The ones who did were bound for engineering or science, or were simply practically curious.


We tech-savvy people think ctrl-f is so basic we can barely conceive how could anyone not know it. How could they not?

Somewhere there is a discussion group where people can't believe people don't know you can wear something other than geeky looking clothes. They can't believe someone would wear baggy jeans, a baggy t-shirt they got free at a conference, and white sneakers.

To say other people don't care is accurate, but doesn't do justice to the diversity of interests out there.

They have other priorities.

Yes, some are lazy or daft, but while you figured out how to use ctrl-f other people were learning to ski, climbing a mountain, jumping out of a plane, learning to dress fashionably, picking up girls, picking up guys, teaching their kids piano, etc. Even the lazy ones probably enjoyed being lazy and don't care about streamlining their searches. And the daft ones, well, if they have a learning disability or something like that, that's their story.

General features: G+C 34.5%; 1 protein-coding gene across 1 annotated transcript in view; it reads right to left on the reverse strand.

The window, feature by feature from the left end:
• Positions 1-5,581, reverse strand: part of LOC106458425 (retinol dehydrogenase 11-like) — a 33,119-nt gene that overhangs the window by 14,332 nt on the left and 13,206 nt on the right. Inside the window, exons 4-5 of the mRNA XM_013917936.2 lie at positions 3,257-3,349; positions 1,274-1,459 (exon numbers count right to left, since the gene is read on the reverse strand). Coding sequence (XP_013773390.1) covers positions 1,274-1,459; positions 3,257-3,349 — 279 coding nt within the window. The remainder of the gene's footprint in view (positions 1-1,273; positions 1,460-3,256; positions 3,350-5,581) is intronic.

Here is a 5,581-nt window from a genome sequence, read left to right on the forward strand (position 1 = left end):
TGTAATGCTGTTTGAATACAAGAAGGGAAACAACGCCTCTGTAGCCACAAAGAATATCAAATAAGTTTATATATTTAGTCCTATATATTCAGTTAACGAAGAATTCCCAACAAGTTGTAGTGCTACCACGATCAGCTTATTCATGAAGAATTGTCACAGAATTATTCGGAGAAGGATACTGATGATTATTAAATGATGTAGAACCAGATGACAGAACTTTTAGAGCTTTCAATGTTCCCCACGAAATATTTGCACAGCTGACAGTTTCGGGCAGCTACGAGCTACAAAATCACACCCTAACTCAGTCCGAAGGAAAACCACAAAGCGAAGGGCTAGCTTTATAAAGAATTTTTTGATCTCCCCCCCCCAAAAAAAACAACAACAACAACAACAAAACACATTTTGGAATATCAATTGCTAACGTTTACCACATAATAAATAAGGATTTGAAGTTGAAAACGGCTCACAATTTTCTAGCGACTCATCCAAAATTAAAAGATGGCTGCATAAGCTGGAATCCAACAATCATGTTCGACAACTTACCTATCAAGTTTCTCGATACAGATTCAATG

Viewing people having other interests as something to learn from and celebrate makes the world a different place. The humility that comes with it leads to much more learning about the world.


>To say other people don't care is accurate, but doesn't do justice to the diversity of interests out there. >They have other priorities.

Yah, I don't mean "they don't care" as a judgement statement. You're absolutely right about this.


The problem is that increasingly, learning to ski, picking up guys, etc are going to be dependent on being able to use a computer efficiently.


You're comparing basic computer use to hobbies. That may have been somewhat accurate 20 years ago; it isn't anymore.

They don't care, but the lack of caring is getting to the point where it's more like they don't care how to use a shower (wow I can't believe I've been taking ice-cold showers all this time!) or drive a car, etc.


or drive a car,

Half my friends don't know or care how to drive a car. I'm 32, don't have a licenses, and can probably count on my fingers the number of times I've genuinely wished I had one. Just because something is vital to you and your social circle doesn't make it universally true.


It isn't vital to me either and I don't own one, living as I do in an area with great mass transit and where parking the thing would cost more than housing in a lot of places. But to be an adult and not know how to drive, regardless of whether you actually have a car, is a pretty shitty situation. I went on vacation recently and it was great to be able to drive, because the area we were in demanded it.

None of this addresses my point, which is that computing is an essential skill. Are you disputing that as well?


"None of this addresses my point, which is that computing is an essential skill."